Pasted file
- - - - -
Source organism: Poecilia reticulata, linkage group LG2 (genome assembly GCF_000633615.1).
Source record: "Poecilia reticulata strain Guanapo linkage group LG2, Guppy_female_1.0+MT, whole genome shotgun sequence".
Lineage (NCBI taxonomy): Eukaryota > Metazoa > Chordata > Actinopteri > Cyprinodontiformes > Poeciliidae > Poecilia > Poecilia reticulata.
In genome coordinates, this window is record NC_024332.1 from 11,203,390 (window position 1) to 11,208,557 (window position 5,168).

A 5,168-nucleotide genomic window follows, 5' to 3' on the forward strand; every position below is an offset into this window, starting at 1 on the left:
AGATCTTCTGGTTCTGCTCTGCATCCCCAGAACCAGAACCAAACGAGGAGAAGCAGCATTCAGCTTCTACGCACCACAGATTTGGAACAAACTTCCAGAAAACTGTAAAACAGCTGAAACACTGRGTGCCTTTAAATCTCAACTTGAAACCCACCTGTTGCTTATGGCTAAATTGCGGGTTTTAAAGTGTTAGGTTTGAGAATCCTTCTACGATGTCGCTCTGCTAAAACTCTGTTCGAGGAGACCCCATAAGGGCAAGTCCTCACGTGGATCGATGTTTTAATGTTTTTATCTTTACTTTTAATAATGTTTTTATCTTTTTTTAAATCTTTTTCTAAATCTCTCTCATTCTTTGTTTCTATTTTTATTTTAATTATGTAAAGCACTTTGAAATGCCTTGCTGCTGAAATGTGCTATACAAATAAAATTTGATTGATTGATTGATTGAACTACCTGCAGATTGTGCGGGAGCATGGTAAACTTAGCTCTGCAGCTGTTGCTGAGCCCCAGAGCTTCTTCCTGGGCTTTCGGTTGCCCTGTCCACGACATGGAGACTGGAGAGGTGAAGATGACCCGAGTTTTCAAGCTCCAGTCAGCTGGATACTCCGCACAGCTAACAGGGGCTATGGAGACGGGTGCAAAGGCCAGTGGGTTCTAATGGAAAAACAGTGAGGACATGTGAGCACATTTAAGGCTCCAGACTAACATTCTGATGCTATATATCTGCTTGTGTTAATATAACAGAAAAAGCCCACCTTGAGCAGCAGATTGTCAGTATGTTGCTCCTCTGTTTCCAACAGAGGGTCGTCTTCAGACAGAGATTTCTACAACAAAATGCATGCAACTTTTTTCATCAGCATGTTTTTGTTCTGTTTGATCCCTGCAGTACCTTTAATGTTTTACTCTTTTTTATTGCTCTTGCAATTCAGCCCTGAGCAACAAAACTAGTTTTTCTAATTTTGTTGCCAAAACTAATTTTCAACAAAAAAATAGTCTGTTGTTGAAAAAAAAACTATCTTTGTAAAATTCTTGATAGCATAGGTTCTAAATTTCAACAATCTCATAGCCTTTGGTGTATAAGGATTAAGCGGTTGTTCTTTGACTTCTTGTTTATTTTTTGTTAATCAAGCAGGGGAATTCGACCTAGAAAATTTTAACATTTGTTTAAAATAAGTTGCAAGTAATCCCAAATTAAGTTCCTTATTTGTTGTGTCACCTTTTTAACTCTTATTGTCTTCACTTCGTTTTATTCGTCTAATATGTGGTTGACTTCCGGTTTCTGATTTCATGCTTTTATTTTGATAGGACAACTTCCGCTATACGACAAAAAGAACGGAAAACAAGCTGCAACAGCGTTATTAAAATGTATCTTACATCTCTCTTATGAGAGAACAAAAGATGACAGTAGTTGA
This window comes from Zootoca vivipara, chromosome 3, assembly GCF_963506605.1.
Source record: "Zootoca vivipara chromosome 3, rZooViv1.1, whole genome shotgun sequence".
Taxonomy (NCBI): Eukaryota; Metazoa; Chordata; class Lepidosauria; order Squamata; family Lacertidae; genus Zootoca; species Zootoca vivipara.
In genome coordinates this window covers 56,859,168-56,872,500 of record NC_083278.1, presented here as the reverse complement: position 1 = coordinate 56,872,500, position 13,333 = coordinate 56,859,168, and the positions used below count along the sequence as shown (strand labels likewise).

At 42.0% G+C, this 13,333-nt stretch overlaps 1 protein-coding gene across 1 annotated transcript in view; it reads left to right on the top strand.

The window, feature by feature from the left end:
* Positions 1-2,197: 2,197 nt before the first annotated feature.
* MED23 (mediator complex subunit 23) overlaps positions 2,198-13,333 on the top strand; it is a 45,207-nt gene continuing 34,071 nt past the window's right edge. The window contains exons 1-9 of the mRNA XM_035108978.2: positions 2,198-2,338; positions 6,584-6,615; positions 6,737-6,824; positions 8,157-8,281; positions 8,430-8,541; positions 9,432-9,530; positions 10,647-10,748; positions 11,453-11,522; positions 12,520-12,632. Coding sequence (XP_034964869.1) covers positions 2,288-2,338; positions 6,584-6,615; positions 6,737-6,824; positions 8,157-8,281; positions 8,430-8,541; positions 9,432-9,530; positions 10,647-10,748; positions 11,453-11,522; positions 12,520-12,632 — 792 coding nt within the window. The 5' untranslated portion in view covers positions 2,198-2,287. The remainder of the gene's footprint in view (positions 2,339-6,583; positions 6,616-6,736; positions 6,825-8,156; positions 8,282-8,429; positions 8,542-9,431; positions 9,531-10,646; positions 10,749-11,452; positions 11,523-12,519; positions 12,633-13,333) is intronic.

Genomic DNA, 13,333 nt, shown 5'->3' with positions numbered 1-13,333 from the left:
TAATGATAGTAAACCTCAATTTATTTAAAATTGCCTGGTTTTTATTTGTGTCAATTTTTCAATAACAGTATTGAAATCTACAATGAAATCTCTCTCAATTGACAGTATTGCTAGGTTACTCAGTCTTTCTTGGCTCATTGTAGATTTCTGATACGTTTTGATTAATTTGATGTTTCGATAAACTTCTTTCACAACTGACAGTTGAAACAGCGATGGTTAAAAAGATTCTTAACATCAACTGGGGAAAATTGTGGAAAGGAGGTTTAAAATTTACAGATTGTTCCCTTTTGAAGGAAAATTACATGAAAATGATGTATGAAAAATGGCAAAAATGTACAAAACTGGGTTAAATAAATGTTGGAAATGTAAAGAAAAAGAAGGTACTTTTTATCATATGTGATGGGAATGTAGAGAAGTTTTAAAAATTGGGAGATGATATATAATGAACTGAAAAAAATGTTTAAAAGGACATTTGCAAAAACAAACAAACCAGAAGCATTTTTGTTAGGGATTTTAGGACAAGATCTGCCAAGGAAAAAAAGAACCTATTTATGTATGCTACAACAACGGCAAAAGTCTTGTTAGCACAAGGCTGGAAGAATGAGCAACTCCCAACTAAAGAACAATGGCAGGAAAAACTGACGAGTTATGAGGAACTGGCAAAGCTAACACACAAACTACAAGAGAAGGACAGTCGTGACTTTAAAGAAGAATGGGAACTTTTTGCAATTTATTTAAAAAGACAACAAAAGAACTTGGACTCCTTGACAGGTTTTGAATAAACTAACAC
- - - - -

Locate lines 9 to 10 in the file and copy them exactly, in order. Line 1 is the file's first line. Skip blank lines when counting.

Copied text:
Taxonomy (NCBI): Eukaryota; Metazoa; Chordata; class Lepidosauria; order Squamata; family Lacertidae; genus Zootoca; species Zootoca vivipara.
In genome coordinates this window covers 56,859,168-56,872,500 of record NC_083278.1, presented here as the reverse complement: position 1 = coordinate 56,872,500, position 13,333 = coordinate 56,859,168, and the positions used below count along the sequence as shown (strand labels likewise).